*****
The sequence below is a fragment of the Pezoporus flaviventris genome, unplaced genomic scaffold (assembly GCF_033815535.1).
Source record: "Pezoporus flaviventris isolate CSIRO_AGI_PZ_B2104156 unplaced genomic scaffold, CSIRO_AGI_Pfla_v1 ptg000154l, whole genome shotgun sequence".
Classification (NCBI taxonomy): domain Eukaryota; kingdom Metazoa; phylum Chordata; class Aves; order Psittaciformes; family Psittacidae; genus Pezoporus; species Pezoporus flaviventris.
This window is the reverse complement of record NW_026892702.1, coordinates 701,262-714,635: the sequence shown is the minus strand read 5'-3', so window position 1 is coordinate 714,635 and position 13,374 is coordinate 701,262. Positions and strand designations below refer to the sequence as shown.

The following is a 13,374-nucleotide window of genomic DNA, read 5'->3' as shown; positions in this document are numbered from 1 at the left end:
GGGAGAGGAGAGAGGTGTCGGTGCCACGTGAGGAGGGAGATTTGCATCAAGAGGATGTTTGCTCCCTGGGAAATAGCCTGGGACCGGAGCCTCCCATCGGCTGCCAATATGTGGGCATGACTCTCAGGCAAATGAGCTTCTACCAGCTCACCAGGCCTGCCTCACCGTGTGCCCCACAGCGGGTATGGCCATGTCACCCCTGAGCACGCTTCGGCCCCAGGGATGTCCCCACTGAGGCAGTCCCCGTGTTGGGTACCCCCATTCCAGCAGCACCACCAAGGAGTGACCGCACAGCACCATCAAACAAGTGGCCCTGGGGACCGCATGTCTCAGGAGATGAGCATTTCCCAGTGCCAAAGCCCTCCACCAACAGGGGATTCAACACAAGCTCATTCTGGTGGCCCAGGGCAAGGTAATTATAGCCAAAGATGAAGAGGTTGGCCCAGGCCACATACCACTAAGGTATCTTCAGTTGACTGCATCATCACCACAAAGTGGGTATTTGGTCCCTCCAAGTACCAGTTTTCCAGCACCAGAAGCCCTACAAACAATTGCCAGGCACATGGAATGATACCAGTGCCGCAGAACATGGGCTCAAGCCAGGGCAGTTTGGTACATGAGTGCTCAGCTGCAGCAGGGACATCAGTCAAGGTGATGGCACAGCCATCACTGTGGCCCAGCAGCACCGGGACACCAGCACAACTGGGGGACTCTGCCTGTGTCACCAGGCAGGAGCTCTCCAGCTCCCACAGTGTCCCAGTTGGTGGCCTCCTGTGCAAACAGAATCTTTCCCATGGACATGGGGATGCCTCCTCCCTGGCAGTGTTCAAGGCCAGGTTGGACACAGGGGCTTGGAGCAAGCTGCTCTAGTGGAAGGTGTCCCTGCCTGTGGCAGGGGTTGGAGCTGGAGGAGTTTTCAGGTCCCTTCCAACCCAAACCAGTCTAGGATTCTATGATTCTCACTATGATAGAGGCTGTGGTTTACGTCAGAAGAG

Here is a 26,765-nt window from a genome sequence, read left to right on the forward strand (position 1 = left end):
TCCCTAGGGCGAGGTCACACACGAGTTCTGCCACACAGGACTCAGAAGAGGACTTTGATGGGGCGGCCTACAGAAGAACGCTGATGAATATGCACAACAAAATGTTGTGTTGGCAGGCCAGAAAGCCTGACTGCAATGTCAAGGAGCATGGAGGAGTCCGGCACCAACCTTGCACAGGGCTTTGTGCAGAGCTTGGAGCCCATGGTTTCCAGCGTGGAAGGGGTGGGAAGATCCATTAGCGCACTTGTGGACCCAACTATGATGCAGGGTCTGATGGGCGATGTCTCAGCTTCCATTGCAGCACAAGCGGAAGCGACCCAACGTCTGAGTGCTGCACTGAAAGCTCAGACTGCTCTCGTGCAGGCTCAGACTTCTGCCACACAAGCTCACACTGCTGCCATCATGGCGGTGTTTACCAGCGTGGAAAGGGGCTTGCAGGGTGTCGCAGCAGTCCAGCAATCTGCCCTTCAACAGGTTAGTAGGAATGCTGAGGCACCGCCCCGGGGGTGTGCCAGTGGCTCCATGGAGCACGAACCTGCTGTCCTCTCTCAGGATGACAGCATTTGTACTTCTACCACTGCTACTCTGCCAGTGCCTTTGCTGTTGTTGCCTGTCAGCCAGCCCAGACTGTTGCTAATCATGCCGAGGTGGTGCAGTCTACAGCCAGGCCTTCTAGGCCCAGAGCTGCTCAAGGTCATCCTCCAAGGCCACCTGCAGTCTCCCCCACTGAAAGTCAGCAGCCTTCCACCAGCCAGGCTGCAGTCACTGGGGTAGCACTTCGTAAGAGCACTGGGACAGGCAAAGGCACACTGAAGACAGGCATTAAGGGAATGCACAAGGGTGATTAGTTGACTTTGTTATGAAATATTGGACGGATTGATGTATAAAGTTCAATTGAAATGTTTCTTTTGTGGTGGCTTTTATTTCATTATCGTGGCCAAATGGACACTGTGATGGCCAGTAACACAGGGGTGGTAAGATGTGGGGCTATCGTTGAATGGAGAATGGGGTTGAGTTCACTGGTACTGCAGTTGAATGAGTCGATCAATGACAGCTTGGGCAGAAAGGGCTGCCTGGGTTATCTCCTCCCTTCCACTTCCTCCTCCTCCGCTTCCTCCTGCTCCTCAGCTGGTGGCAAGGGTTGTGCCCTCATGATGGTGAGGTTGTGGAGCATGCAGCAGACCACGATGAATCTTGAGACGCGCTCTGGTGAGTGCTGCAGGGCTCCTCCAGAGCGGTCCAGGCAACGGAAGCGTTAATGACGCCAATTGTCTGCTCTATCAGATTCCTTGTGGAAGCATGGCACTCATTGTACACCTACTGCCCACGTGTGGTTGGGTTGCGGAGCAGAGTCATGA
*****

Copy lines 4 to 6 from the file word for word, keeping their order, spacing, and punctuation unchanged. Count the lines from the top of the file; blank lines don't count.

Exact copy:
This window is the reverse complement of record NW_026892702.1, coordinates 701,262-714,635: the sequence shown is the minus strand read 5'-3', so window position 1 is coordinate 714,635 and position 13,374 is coordinate 701,262. Positions and strand designations below refer to the sequence as shown.

The following is a 13,374-nucleotide window of genomic DNA, read 5'->3' as shown; positions in this document are numbered from 1 at the left end:
GGGAGAGGAGAGAGGTGTCGGTGCCACGTGAGGAGGGAGATTTGCATCAAGAGGATGTTTGCTCCCTGGGAAATAGCCTGGGACCGGAGCCTCCCATCGGCTGCCAATATGTGGGCATGACTCTCAGGCAAATGAGCTTCTACCAGCTCACCAGGCCTGCCTCACCGTGTGCCCCACAGCGGGTATGGCCATGTCACCCCTGAGCACGCTTCGGCCCCAGGGATGTCCCCACTGAGGCAGTCCCCGTGTTGGGTACCCCCATTCCAGCAGCACCACCAAGGAGTGACCGCACAGCACCATCAAACAAGTGGCCCTGGGGACCGCATGTCTCAGGAGATGAGCATTTCCCAGTGCCAAAGCCCTCCACCAACAGGGGATTCAACACAAGCTCATTCTGGTGGCCCAGGGCAAGGTAATTATAGCCAAAGATGAAGAGGTTGGCCCAGGCCACATACCACTAAGGTATCTTCAGTTGACTGCATCATCACCACAAAGTGGGTATTTGGTCCCTCCAAGTACCAGTTTTCCAGCACCAGAAGCCCTACAAACAATTGCCAGGCACATGGAATGATACCAGTGCCGCAGAACATGGGCTCAAGCCAGGGCAGTTTGGTACATGAGTGCTCAGCTGCAGCAGGGACATCAGTCAAGGTGATGGCACAGCCATCACTGTGGCCCAGCAGCACCGGGACACCAGCACAACTGGGGGACTCTGCCTGTGTCACCAGGCAGGAGCTCTCCAGCTCCCACAGTGTCCCAGTTGGTGGCCTCCTGTGCAAACAGAATCTTTCCCATGGACATGGGGATGCCTCCTCCCTGGCAGTGTTCAAGGCCAGGTTGGACACAGGGGCTTGGAGCAAGCTGCTCTAGTGGAAGGTGTCCCTGCCTGTGGCAGGGGTTGGAGCTGGAGGAGTTTTCAGGTCCCTTCCAACCCAAACCAGTCTAGGATTCTATGATTCTCACTATGATAGAGGCTGTGGTTTACGTCAGAAGAG